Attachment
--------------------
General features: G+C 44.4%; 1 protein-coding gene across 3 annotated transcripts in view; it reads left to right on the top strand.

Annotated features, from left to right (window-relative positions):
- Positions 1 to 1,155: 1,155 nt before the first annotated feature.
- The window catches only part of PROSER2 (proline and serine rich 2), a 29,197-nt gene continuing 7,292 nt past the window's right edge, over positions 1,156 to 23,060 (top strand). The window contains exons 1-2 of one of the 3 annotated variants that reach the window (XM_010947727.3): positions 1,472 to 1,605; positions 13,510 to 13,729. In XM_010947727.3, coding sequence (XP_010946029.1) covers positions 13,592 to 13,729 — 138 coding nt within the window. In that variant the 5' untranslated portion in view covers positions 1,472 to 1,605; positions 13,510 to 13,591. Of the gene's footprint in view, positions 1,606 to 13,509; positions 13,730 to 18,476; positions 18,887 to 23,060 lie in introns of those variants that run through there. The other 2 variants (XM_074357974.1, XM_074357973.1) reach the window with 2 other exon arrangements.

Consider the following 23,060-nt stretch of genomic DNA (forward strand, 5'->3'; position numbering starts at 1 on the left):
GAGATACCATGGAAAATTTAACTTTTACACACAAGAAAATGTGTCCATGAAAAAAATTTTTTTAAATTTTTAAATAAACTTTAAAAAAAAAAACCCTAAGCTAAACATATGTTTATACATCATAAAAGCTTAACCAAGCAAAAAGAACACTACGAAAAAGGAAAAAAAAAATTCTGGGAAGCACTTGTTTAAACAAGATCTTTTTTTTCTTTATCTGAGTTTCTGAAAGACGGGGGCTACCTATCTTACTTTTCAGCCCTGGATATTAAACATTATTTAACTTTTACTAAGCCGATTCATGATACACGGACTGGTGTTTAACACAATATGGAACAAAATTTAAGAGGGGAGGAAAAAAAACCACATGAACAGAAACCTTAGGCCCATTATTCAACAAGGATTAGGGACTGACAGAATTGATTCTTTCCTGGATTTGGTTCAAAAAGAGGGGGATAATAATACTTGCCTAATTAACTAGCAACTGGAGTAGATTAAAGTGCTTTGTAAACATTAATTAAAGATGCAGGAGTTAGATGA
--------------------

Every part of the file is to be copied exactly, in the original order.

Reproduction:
General features: G+C 44.4%; 1 protein-coding gene across 3 annotated transcripts in view; it reads left to right on the top strand.

Annotated features, from left to right (window-relative positions):
- Positions 1 to 1,155: 1,155 nt before the first annotated feature.
- The window catches only part of PROSER2 (proline and serine rich 2), a 29,197-nt gene continuing 7,292 nt past the window's right edge, over positions 1,156 to 23,060 (top strand). The window contains exons 1-2 of one of the 3 annotated variants that reach the window (XM_010947727.3): positions 1,472 to 1,605; positions 13,510 to 13,729. In XM_010947727.3, coding sequence (XP_010946029.1) covers positions 13,592 to 13,729 — 138 coding nt within the window. In that variant the 5' untranslated portion in view covers positions 1,472 to 1,605; positions 13,510 to 13,591. Of the gene's footprint in view, positions 1,606 to 13,509; positions 13,730 to 18,476; positions 18,887 to 23,060 lie in introns of those variants that run through there. The other 2 variants (XM_074357974.1, XM_074357973.1) reach the window with 2 other exon arrangements.

Consider the following 23,060-nt stretch of genomic DNA (forward strand, 5'->3'; position numbering starts at 1 on the left):
GAGATACCATGGAAAATTTAACTTTTACACACAAGAAAATGTGTCCATGAAAAAAATTTTTTTAAATTTTTAAATAAACTTTAAAAAAAAAAACCCTAAGCTAAACATATGTTTATACATCATAAAAGCTTAACCAAGCAAAAAGAACACTACGAAAAAGGAAAAAAAAAATTCTGGGAAGCACTTGTTTAAACAAGATCTTTTTTTTCTTTATCTGAGTTTCTGAAAGACGGGGGCTACCTATCTTACTTTTCAGCCCTGGATATTAAACATTATTTAACTTTTACTAAGCCGATTCATGATACACGGACTGGTGTTTAACACAATATGGAACAAAATTTAAGAGGGGAGGAAAAAAAACCACATGAACAGAAACCTTAGGCCCATTATTCAACAAGGATTAGGGACTGACAGAATTGATTCTTTCCTGGATTTGGTTCAAAAAGAGGGGGATAATAATACTTGCCTAATTAACTAGCAACTGGAGTAGATTAAAGTGCTTTGTAAACATTAATTAAAGATGCAGGAGTTAGATGA